CAPRA: Well, you see, this is an interesting point. This is where you can say being scientific means you see that everything is related to everything else, but all things are not related in the same way. Some things are more related than others. By that I mean I can in a first approximation say, "These are the most important things." Then comes a second level, and then a third, and then a fourth, and I will go level by level. Of course I may be wrong in the way I choose my levels. But the art of being a scientist and of applying the scientific method is precisely to find the right kind of approximation, because you cannot deal with everything at once, you have to make your choices, and the art of the game is to make the right choices in selecting the right phenomena and right concepts.

MISHLOVE: And that I'm sure applies not just to science but to any profession.

CAPRA: Yes, especially when you deal with a multidimensional, multifaceted reality, you have to make your choices.

MISHLOVE: You've made a bit of a transition in your own career, from spending a lot of time doing research and writing to getting more involved in social action and other developments.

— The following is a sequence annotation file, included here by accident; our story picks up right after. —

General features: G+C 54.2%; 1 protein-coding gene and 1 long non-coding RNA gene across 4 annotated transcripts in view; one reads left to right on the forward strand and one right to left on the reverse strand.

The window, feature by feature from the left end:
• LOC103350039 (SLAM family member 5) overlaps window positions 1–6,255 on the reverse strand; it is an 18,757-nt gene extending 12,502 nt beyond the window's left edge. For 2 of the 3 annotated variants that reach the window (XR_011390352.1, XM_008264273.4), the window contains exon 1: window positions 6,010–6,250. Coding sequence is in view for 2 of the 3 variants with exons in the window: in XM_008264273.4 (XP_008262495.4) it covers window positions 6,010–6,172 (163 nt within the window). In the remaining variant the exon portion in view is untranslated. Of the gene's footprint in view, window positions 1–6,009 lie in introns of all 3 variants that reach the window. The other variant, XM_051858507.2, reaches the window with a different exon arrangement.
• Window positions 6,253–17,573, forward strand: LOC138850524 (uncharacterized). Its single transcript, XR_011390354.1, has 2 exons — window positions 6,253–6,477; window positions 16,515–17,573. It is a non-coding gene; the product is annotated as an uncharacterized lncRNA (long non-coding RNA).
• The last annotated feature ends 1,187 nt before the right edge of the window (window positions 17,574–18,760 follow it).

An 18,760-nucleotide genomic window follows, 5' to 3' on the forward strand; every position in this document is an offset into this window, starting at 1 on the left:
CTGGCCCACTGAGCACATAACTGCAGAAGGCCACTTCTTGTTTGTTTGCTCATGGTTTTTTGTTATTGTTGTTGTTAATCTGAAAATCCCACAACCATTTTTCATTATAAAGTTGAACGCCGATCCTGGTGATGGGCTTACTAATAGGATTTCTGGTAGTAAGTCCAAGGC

CAPRA: Yes. The Turning Point started out as a book about conceptual change and ended up being as much about social change as about conceptual change. Recently I've gone further in this direction, and I've founded an institute called the Elmwood Institute, which is sort of like an ecological think tank. We call it actually "a greenhouse for new ecological visions." We place ourselves between innovative ideas and social action. We are neither lobbyists or social activists as an institute, nor are we a research institute, but we want to build bridges between the two, and I have been very active in that.

MISHLOVE: What are the kind of areas that you are working in?

CAPRA: Well, the areas are all those that will facilitate the shift to a new paradigm, a new world view, a new consciousness. We're not an issue-oriented organization, so we're not an environmental group, we're not a peace group, we're not a social justice group, but we are all of that, because we see the various problems coming from an underlying outdated world view, and we want to facilitate change of that world view.

MISHLOVE: Let's suppose hypothetically that I were Gary Hart, and I was saying, "Look, we need some new ideas." Would you be prepared to present new ideas in the political arena?